The genre of what Russians call Садистские стишки, ‘sadistic verses,’ is quite interesting, and I’m happy to report you can read about it in English from two angles, the personal/bloggish in “The Sadistic Couplets,” by a Georgian (U.S.) woman named Robin, and the academic in “Sadistic Verse as a Genre of Russian Urban Folklore: Typical and Specific Features, Child and Adult Audiences” (pdf), by Mikhail Lurye. I’m always impressed by the delight kids (especially boys?) take in cartoonish violence, and there are plenty of good examples here (though one might wish that the authors provided the Russian originals in footnotes).
While I have your attention, on a far less interesting and ridiculously recondite topic that nevertheless has been bothering me all day: Erik at XIX век has a post about the obscure and thoroughly obsolete Russian expression “ни к стру, ни к смотру,” meaning either “for no reason, out of the blue” or “(good) for nothing,” or possibly something else (see his post for details); what bothers me, as I said in the comment thread, is this:

So what is стру? It’s maddening that Finkel and Bazhenov say [the expression has] gone out of use because one of its components has become incomprehensible but don’t bother to explain the component! Unless maybe they didn’t know either? It must be from some old word of the form с(ъ)т(ъ)ръ, but damned if I can figure out what.

If anybody knows, or has a good idea, I’m all ears.


  1. David Marjanović says

    ♪♫ einfach gut,
    bei McDonald’s ist es einfach gut,
    denn da gibt es Rapidlerblut,
    Rapidler in Scheiben zerhackt
    und in Tüten verpaaa-aaaackt –
    McDonald’s ist einfach gut!

  2. I’m wondering if this isn’t a dialectal/petrified version of „струя“ (which would otherwise be „к струю“), making this mean something like: ‘Not in passing and not under inspection’.

  3. Why “couplets”? The examples don’t seem to be couplets.

  4. I’m almost certain this is a twist on “ни в строй, ни к смотру,” which is of military origin. Here is an example of the full phrase (“коли солдат палки не боится, ни в строй, ни к смотру не годится”):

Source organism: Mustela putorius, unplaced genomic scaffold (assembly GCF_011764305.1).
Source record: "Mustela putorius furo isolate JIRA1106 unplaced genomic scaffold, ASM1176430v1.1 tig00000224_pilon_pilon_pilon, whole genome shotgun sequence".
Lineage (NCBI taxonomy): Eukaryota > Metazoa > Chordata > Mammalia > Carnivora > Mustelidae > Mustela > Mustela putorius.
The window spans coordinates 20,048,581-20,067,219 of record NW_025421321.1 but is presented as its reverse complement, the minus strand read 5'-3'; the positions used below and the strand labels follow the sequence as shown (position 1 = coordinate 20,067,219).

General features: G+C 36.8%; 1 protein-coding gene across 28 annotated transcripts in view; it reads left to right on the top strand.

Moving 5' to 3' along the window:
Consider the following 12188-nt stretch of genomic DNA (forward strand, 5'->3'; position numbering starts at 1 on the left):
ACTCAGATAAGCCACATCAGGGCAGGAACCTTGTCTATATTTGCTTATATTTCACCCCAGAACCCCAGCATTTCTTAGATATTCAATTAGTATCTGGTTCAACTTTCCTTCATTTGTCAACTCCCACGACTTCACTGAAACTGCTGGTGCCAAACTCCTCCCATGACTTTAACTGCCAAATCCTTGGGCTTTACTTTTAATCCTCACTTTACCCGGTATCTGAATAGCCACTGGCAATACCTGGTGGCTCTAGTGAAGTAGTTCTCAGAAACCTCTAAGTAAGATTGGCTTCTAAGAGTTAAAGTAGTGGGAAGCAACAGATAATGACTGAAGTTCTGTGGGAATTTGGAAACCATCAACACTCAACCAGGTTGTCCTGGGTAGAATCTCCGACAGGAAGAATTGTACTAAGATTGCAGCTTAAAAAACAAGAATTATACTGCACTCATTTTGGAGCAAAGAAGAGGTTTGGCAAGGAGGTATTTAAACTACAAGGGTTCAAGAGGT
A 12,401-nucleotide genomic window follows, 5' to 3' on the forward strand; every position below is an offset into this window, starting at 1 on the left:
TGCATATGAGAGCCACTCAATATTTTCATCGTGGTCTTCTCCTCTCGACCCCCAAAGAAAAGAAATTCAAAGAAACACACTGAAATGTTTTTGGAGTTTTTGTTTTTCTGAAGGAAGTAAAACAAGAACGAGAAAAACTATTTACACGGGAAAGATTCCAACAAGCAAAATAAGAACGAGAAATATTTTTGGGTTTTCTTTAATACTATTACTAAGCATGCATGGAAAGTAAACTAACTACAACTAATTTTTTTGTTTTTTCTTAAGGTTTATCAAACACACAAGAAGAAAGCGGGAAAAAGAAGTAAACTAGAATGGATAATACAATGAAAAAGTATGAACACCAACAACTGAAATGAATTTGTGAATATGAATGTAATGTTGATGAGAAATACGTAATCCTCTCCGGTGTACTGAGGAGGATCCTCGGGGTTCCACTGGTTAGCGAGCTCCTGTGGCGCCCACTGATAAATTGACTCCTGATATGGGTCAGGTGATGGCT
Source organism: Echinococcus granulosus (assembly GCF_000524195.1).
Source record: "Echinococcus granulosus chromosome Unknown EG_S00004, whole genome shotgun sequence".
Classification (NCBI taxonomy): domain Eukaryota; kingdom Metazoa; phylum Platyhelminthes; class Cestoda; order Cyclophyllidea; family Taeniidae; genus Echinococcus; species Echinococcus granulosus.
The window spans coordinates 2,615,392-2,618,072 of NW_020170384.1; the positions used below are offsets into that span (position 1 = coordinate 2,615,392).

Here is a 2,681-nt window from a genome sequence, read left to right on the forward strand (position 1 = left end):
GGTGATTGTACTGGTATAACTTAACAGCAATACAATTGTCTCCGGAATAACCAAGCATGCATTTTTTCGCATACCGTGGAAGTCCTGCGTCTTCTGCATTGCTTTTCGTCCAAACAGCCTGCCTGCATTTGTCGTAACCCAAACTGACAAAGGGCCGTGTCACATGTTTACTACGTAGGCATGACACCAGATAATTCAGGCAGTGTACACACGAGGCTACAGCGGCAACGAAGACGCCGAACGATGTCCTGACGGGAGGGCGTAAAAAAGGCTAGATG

And there are many examples of “ни в строй, ни к смотру” by its lonesome.

  5. I can’t find any evidence that this was an actual expression used by anyone besides Leskov. If he made it up, the question of just what стру means or stems from may be meaningless.

  6. There are the Russian originals in the Russian version of Lurye’s paper:

  7. I’m almost certain this is a twist on “ни в строй, ни к смотру,” which is of military origin.
    And now I’m almost certain you’re right. Thanks!
    There are the Russian originals in the Russian version of Lurye’s paper
    And thanks to you as well; I should have thought of looking for the Russian original.

  8. Thanks to everyone who weighed in on ни к стру! Like Hat, I’m convinced by Boris D.’s explanation that it’s a variation on ни в строй, ни к смотру.

  9. There is also a book I came across once in the UC Berkeley main stacks that was all about sadistic verses, can’t remember whether it was in Russian or in English, but there is definitely more scholarship on this around …

  10. Treesong says

    Interesting that in the US Little Willie verses never became folklore, to my knowledge, though sick jokes did.

  11. Perhaps Leskov changed в строй to в стру to create a rhyming pair as well as changing the prepositions: ни в строю, ни к смотру > ни к стру, ни к смотру. I suspect the accent in смотру shifted to у&

  12. My children loved Little Willy in the slightly gentrified version in the book ‘Cautionary Verses’:
    Little Willy played with matches
    Fell on fire
    And burned to ashes.
    Presently the room grew chilly.
    No one wanted to poke poor Willy.
    Grigory Oster, a very popular children’s writer, wrote among other things “Книгу о вкусной и здоровой пище людоеда” (The Cannibal’s Good Food Cookbook), a hilarious collection of ‘recipes’ using naughty children.

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